Five Simple Ways To Beat Low Back Pain

By David

March 7, 2014   •   Fact checked by Dumb Little Man


Have you ever suffered from low back pain? If not, you’re in the minority. 80% of people will at some stage experience this debilitating condition.

So, if you do suffer from back pain, what action can you take to solve the problem?

Well, the first priority is to change your perception of the pain.

Working as a physiotherapist for the last ten years, I’ve treated numerous patients who complain that their condition is either hereditary or an inevitability. They refuse to be held accountable, and feel incapable of managing the problem.

This type of attitude gives back pain the power.

The truth is that the vast majority of back pain is avoidable, and is predominantly caused by lifestyle factors. Only with this knowledge can you start to make positive changes to beat your pain.

So, if you agree that back pain can be caused by your lifestyle, the first step is to understand what may be causing the problem, to allow you to change it.

Firstly, I would encourage you to consider when your pain is worse.

Is it when you’re sitting, standing or running at the gym?

If you can isolate the pattern of the pain, you can start modifying the activities that may be causing the issue.

Move regularly

Sitting is often a major aggravating factor for back pain. If this is the case for you, change your routine by getting up and moving before you feel the pain.

Standing up and stretching at work is imperative to prevent stiffness in the spine and provide nourishment to discs, joints and nerves.

Try setting a reminder on your computer to encourage you to move regularly, ideally every hour.

Even simple changes like this can make a huge difference.

Perfect your posture

As well as prolonged sitting, poor sitting posture is one of the biggest causes of back pain. Sitting without support in the lower back encourages slouching, which places a huge amount of pressure on the lower back.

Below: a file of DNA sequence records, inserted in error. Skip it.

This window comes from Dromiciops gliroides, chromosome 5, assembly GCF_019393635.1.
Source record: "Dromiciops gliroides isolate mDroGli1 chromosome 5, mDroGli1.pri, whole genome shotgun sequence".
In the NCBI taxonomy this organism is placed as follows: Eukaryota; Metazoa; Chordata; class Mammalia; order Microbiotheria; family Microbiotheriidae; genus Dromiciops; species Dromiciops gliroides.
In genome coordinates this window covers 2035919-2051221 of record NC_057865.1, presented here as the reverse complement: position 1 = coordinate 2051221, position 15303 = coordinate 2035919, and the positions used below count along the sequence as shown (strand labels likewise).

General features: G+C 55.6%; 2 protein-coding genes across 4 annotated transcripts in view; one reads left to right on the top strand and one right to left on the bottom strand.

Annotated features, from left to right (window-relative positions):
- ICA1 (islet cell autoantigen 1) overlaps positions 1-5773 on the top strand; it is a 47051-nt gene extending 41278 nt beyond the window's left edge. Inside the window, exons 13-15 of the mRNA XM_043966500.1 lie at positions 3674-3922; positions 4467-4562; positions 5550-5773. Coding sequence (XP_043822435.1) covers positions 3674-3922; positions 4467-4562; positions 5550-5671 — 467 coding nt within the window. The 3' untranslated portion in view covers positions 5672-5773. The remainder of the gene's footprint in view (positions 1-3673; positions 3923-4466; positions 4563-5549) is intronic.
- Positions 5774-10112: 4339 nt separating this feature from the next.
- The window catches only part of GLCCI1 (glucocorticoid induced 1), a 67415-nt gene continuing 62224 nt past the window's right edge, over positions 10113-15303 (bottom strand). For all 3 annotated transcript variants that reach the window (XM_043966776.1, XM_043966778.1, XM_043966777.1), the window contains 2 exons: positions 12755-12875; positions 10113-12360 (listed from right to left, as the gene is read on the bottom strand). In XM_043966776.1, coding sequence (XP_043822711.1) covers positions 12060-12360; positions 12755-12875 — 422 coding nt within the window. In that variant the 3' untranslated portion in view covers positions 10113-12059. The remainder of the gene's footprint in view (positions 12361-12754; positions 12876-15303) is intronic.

If your chair doesn’t have any lower back support, roll a bath towel into a sausage shape and place it in the small of your back to support the spine. Ensure that you are sitting as far back in the chair as possible.

Move you chair closer to your desk to avoid leaning forward, and adjust the height of the chair to allow your hips and knees to be at right angles and your feet to rest comfortably on the floor.


The human spine is constructed with flexibility in mind. In a predominantly desk based in job, the lack of daily movement can lead to stiffness in the lower back.

The muscles that support the spine become weak and consequently fail to provide protection against injury during vulnerable movements, such as rotating and bending.

These stretches should be performed two to three times a day to release any tight structures.

There are many more helpful exercises, but by starting with a select few that you can repeat daily, you’re more likely to stick with a programme.

General fitness

Working on general fitness is a great way to beat back pain. It stimulates movement, strengthens muscles and promotes weight loss.

Try low impact exercise at the gym such as the static bike or elliptical trainer, which are unlikely to cause any inflammation or aggravate your back pain.